Can We Talk about Unique Patient Identifiers Yet?

Optimized-identitycardThis is the story of an old idea that sat around for so long, it became new again. In the mid-1990s Barry Hieb, MD, thought all conditions were perfect for the national rollout of the unique patient identifier. The year before he had just wrapped up a project with ASTM International’s Medical Informatics Standards Group. Through their work they had produced criterion for medical identifiers.

“We thought we were golden because in 1996 Congress came out with HIPAA that required a unique identifier for individuals. And we said great. Here we are! Use our standard,” Hieb said.

But the requirement was immediately met with opposition from groups that believed government-issued identifiers infringed on liberty and security. As a result, it was abandoned a few years later.

“And so we sat there and waited for a while because we knew that they needed it, but nothing happened. And after about 12 years of nothing happening we said, gee whiz. Maybe they’re serious, they’re not going to do anything.”

Today the idea of the patient identifier is still not popular, however, its close relative, health information exchange, is. With various groups across the country laying infrastructure to ultimately allow for patient information exchange from hospitals in New York to hospitals in California, it might simultaneously be paving the way for the adoption of unique patient IDs.

Chief Scientist Hieb and CEO Rob Macmillan run a nonprofit called Global Patient Identifiers, Inc. (GPII). The company was formed in 1998 but only formally launched its product, the Voluntary Universal Healthcare Identifier (VUHID), at HIMSS this year. The logistics of the system have been rethought and reworked over the years in response to national progress around health information exchanges. It’s changed quite significantly,” Hieb said. “And fortunately it’s made it a lot simpler.”

Here’s how it might work 

A patient named Mike asks his local provider for a unique identifier. The doctor’s office, located in Tucson, AZ, is in a regional health information exchange, so Mike’s information is already stored in an enterprise master person index (EMPI). The EMPI contains identifying information like an individual’s name, address and social security number.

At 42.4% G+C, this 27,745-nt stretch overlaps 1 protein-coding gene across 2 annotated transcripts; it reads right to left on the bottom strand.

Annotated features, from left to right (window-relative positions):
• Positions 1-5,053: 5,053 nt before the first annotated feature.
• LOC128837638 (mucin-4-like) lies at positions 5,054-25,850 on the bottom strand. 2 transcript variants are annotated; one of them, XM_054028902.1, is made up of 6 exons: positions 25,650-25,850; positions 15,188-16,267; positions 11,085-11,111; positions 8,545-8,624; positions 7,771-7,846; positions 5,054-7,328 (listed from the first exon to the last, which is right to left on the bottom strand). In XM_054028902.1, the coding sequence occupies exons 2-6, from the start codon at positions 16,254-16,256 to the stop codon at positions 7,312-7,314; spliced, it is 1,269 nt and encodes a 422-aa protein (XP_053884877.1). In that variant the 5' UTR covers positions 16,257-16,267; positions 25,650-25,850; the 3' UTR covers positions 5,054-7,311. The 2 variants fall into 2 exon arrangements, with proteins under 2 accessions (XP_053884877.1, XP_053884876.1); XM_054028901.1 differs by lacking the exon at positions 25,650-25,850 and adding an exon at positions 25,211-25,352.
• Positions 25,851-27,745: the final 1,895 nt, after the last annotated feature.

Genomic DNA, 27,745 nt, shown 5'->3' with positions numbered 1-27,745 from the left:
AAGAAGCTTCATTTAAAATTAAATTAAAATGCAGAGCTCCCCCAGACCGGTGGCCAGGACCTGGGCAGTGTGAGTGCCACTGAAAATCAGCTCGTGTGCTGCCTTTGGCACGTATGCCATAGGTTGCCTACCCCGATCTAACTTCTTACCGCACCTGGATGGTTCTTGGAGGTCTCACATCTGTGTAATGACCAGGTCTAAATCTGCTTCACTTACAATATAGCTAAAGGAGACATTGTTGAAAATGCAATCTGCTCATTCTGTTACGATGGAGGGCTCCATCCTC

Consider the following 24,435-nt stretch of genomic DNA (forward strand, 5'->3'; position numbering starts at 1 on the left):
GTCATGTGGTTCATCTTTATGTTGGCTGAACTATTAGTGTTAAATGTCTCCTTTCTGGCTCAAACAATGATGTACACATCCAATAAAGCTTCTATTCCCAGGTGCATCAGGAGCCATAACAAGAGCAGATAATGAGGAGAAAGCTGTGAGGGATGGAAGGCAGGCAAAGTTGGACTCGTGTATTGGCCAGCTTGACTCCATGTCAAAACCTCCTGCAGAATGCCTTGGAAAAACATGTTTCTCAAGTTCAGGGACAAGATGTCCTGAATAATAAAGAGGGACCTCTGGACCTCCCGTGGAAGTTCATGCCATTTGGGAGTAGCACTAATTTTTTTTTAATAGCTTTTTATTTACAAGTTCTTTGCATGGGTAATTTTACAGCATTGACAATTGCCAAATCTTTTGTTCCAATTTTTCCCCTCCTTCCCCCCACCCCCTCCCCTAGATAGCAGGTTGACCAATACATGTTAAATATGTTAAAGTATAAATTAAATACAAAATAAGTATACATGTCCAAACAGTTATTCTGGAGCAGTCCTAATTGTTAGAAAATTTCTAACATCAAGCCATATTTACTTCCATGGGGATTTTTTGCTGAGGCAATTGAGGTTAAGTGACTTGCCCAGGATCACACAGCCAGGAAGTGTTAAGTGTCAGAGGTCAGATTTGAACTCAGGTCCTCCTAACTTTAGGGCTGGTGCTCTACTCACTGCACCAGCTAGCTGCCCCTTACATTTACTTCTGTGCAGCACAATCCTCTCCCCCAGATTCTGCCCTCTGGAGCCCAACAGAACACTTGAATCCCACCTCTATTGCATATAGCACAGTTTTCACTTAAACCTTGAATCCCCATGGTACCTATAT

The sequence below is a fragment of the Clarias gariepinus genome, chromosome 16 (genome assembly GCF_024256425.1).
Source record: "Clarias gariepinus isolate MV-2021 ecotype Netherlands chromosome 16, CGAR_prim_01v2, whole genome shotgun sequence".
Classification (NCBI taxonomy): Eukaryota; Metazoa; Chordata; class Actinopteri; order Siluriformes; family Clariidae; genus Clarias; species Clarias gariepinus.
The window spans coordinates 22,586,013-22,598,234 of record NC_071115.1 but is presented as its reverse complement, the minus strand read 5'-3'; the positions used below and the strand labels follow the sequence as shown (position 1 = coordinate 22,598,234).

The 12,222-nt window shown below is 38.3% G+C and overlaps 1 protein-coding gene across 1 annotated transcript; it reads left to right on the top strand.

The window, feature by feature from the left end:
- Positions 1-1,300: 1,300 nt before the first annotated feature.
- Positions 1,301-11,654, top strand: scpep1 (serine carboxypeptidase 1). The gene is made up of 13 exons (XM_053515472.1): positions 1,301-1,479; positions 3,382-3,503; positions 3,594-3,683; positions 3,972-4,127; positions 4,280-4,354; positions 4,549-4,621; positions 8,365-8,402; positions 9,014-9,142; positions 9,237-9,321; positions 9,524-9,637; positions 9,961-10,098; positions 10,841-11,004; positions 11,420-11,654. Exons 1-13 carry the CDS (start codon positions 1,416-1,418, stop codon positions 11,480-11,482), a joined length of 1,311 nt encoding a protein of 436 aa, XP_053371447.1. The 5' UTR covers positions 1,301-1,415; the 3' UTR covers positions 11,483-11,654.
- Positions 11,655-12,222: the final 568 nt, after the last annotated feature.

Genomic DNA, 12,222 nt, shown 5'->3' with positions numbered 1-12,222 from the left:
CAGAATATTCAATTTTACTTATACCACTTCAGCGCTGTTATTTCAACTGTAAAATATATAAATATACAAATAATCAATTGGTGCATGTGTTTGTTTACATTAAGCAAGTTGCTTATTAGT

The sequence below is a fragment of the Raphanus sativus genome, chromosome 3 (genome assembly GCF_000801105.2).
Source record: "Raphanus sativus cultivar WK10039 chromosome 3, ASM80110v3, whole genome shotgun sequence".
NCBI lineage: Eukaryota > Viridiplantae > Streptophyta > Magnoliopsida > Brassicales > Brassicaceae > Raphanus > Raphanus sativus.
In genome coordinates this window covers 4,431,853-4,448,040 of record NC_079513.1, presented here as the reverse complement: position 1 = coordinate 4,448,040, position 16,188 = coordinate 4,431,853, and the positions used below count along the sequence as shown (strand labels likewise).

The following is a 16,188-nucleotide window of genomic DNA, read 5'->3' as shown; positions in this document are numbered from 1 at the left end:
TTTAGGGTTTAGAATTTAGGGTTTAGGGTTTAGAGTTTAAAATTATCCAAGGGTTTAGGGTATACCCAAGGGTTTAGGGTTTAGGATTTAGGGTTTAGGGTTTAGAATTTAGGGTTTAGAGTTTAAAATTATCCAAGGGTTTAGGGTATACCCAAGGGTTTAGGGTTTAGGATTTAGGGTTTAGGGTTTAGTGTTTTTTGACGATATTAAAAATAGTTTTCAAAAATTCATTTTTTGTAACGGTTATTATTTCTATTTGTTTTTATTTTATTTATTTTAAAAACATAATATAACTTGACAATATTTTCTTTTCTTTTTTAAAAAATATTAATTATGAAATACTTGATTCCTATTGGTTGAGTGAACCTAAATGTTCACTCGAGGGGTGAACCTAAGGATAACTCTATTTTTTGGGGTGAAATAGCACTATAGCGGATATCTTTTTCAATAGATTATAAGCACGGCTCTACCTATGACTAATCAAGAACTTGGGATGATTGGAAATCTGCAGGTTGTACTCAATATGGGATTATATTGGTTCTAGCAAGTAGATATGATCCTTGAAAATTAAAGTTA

Mike’s provider contacts GPII and asks for a new unique patient ID. GPII sends the identifier and notes in the system the date it was created and which health information exchange it was sent to. GPII neither collects nor stores any patient information.

Mike receives a card with his unique identifier, which is stored in the EMPI as a part of Mike’s identifying information. This way he can go to any health care facility within the Tucson health information exchange, and the facility will be able to retrieve his health record. It can send the identification number on his card to the EMPI, which finds the records associated with that number.

Later Mike is on a business trip in Indiana, and he suddenly needs to seek emergency care. Upon entering the ID on his card, the hospital sees that Mike’s information isn’t located in the regional health exchange. The hospital contacts GPII, which replies that the identifier is valid, and GPII names the health information exchange where Mike’s information is located so that the hospital can retrieve it.

The system has two strengths. It never records patient data, so it doesn’t pose a security or patient privacy threat. Even if hackers got into the database, they would only find numbers. And two, it allows regional HIEs to control information so they can comply with their own local policies and procedures.

The future of the unique patient identifier 

Just last week a petition, “Ask Congress to no longer prohibit HHS from establishing standards for a unique patient identifier,” was posted on whitehouse.gov. The website’s We the People platform allows citizens to create petitions, and if they get enough signatures in a certain amount of time, they’re reviewed by White House staff.

Hieb said government involvement isn’t going to happen. In a brief conversation he had at HIMSS with National Coordinator for Health Information Technology Dr. Farzad Mostashari, Hieb said Mostashari indicated that the government has no intention of creating a unique identifier. But Mostashari gave his blessing to any private company that wanted to try.

GPII is getting there. Last year it received a grant from the Robert Wood Johnson Foundation to implement its system at a site on the West Coast. “Unfortunately in month 11 out 12, the health information exchange that we were working with went bankrupt,” Hieb said. Still, through the project, GPII was able to develop most of the software it uses today. The company isn’t ready to reveal anything it’s currently working on, but within the next three to six months Hieb hopes to have some announcements.

“Even though I do believe it’s going to take time to get wide acceptance, the interest that’s starting to show in the last few months has convinced me that we’re on the verge,” Macmillan said.

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